Today we'll do a simple run through of a valuation method used to estimate the attractiveness of Mullen Group Ltd. (TSE:MTL) as an investment opportunity by estimating the company's future cash flows and discounting them to their present value. This will be done using the Discounted Cash Flow (DCF) model. Models like these may appear beyond the comprehension of a lay person, but they're fairly easy to follow.
Companies can be valued in a lot of ways, so we would point out that a DCF is not perfect for every situation. If you want to learn more about discounted cash flow, the rationale behind this calculation can be read in detail in the Simply Wall St analysis model.
We are going to use a two-stage DCF model, which, as the name states, takes into account two stages of growth. The first stage is generally a higher growth period which levels off heading towards the terminal value, captured in the second 'steady growth' period. To start off with, we need to estimate the next ten years of cash flows. Where possible we use analyst estimates, but when these aren't available we extrapolate the previous free cash flow (FCF) from the last estimate or reported value. We assume companies with shrinking free cash flow will slow their rate of shrinkage, and that companies with growing free cash flow will see their growth rate slow, over this period. We do this to reflect that growth tends to slow more in the early years than it does in later years.
Generally we assume that a dollar today is more valuable than a dollar in the future, and so the sum of these future cash flows is then discounted to today's value:
10-year free cash flow (FCF) forecast
Levered FCF (CA$, Millions)
Growth Rate Estimate Source
Est @ -7.22%
Est @ -4.59%
Est @ -2.75%
Est @ -1.46%
Est @ -0.56%
Est @ 0.07%
Est @ 0.51%
Present Value (CA$, Millions) Discounted @ 7.9%
("Est" = FCF growth rate estimated by Simply Wall St)
Present Value of 10-year Cash Flow (PVCF) = CA$635m
We now need to calculate the Terminal Value, which accounts for all the future cash flows after this ten year period. The Gordon Growth formula is used to calculate Terminal Value at a future annual growth rate equal to the 5-year average of the 10-year government bond yield of 1.5%. We discount the terminal cash flows to today's value at a cost of equity of 7.9%.
Terminal Value (TV)= FCF2030 × (1 + g) ÷ (r – g) = CA$88m× (1 + 1.5%) ÷ (7.9%– 1.5%) = CA$1.4b
Present Value of Terminal Value (PVTV)= TV / (1 + r)10= CA$1.4b÷ ( 1 + 7.9%)10= CA$656m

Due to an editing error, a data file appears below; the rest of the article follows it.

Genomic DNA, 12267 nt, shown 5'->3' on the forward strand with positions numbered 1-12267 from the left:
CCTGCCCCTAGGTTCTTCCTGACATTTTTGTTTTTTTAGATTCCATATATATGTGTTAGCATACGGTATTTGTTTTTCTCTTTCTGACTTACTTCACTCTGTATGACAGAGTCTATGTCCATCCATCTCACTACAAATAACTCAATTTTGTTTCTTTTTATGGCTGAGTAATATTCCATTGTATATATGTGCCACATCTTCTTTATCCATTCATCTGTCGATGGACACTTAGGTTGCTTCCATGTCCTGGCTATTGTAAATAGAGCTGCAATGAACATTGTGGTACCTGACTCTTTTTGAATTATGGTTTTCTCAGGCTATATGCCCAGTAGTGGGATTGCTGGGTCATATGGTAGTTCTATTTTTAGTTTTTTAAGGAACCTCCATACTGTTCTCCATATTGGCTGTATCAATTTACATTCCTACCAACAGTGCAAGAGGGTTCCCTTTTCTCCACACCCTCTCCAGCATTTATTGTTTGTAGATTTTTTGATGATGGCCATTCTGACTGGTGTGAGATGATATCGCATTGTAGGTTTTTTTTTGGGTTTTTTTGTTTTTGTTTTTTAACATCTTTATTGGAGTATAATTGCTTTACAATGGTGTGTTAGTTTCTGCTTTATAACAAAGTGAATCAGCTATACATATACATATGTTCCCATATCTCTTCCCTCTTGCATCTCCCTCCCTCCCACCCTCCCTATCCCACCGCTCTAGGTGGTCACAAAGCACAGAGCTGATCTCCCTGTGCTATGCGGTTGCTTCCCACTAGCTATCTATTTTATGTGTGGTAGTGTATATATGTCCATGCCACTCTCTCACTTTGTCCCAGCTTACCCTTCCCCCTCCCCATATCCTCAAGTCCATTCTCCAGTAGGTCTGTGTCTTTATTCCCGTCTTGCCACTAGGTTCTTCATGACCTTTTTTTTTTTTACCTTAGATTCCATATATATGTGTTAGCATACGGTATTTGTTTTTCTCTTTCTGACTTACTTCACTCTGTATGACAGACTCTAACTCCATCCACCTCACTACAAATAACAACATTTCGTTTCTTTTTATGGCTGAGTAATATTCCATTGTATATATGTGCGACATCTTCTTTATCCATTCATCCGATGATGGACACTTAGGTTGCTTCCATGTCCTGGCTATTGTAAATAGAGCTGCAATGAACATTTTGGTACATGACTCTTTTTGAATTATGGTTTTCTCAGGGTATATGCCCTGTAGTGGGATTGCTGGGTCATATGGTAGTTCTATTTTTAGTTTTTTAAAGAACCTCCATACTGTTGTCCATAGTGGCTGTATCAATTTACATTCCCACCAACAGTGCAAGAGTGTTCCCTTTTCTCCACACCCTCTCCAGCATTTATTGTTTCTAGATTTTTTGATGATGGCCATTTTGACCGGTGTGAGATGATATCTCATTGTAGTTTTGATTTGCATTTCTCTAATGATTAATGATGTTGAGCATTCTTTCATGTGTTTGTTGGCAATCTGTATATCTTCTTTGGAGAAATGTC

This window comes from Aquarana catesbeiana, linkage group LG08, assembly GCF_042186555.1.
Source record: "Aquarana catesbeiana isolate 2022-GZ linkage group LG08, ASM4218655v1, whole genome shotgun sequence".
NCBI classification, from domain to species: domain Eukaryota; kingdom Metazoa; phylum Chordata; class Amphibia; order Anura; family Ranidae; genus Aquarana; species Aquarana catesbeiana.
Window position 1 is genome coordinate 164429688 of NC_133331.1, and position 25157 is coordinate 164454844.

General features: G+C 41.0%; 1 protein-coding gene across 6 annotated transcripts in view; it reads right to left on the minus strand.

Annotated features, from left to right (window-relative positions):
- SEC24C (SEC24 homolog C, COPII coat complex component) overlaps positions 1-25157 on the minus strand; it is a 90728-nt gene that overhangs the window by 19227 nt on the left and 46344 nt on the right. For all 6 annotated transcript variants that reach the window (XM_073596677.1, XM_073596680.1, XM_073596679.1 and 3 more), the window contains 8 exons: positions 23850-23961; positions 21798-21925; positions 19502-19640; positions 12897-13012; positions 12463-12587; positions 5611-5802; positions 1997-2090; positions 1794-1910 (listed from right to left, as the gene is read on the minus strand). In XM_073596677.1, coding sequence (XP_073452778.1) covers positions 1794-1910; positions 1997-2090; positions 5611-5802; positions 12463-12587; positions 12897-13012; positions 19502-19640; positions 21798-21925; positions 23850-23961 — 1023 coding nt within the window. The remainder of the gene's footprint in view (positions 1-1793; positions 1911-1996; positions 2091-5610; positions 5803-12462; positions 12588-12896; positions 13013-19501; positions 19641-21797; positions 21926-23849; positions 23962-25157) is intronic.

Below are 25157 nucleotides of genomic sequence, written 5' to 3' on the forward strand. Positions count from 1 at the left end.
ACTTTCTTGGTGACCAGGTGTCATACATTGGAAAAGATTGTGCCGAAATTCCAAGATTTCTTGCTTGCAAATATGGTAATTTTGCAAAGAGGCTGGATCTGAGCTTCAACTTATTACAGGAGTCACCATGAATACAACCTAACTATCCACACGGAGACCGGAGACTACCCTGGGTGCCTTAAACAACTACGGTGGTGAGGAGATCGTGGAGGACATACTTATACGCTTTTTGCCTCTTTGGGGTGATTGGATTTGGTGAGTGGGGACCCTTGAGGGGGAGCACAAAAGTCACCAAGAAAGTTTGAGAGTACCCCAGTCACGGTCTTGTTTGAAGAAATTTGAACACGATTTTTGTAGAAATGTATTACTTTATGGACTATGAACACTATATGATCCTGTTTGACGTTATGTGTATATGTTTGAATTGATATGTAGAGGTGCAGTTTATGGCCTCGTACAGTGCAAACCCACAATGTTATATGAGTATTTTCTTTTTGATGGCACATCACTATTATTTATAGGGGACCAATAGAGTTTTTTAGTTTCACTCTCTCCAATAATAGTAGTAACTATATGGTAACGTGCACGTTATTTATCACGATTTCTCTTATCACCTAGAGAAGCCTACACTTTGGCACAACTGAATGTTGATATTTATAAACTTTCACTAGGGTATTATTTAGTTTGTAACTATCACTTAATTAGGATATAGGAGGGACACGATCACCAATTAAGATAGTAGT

The total value is the sum of cash flows for the next ten years plus the discounted terminal value, which results in the Total Equity Value, which in this case is CA$1.3b. In the final step we divide the equity value by the number of shares outstanding. Compared to the current share price of CA$12.1, the company appears about fair value at a 8.9% discount to where the stock price trades currently. Valuations are imprecise instruments though, rather like a telescope - move a few degrees and end up in a different galaxy. Do keep this in mind.
Now the most important inputs to a discounted cash flow are the discount rate, and of course, the actual cash flows. If you don't agree with these result, have a go at the calculation yourself and play with the assumptions. The DCF also does not consider the possible cyclicality of an industry, or a company's future capital requirements, so it does not give a full picture of a company's potential performance. Given that we are looking at Mullen Group as potential shareholders, the cost of equity is used as the discount rate, rather than the cost of capital (or weighted average cost of capital, WACC) which accounts for debt. In this calculation we've used 7.9%, which is based on a levered beta of 1.219. Beta is a measure of a stock's volatility, compared to the market as a whole. We get our beta from the industry average beta of globally comparable companies, with an imposed limit between 0.8 and 2.0, which is a reasonable range for a stable business.
Whilst important, the DCF calculation is only one of many factors that you need to assess for a company. DCF models are not the be-all and end-all of investment valuation. Preferably you'd apply different cases and assumptions and see how they would impact the company's valuation. If a company grows at a different rate, or if its cost of equity or risk free rate changes sharply, the output can look very different. For Mullen Group, we've compiled three additional items you should further examine:
Risks: Be aware that Mullen Group is showing 2 warning signs in our investment analysis , you should know about...
Management:Have insiders been ramping up their shares to take advantage of the market's sentiment for MTL's future outlook? Check out our management and board analysis with insights on CEO compensation and governance factors.
Other Solid Businesses: Low debt, high returns on equity and good past performance are fundamental to a strong business. Why not explore our interactive list of stocks with solid business fundamentals to see if there are other companies you may not have considered!
PS. The Simply Wall St app conducts a discounted cash flow valuation for every stock on the TSX every day. If you want to find the calculation for other stocks just search here.
This article by Simply Wall St is general in nature. It does not constitute a recommendation to buy or sell any stock, and does not take account of your objectives, or your financial situation. We aim to bring you long-term focused analysis driven by fundamental data. Note that our analysis may not factor in the latest price-sensitive company announcements or qualitative material. Simply Wall St has no position in any stocks mentioned.
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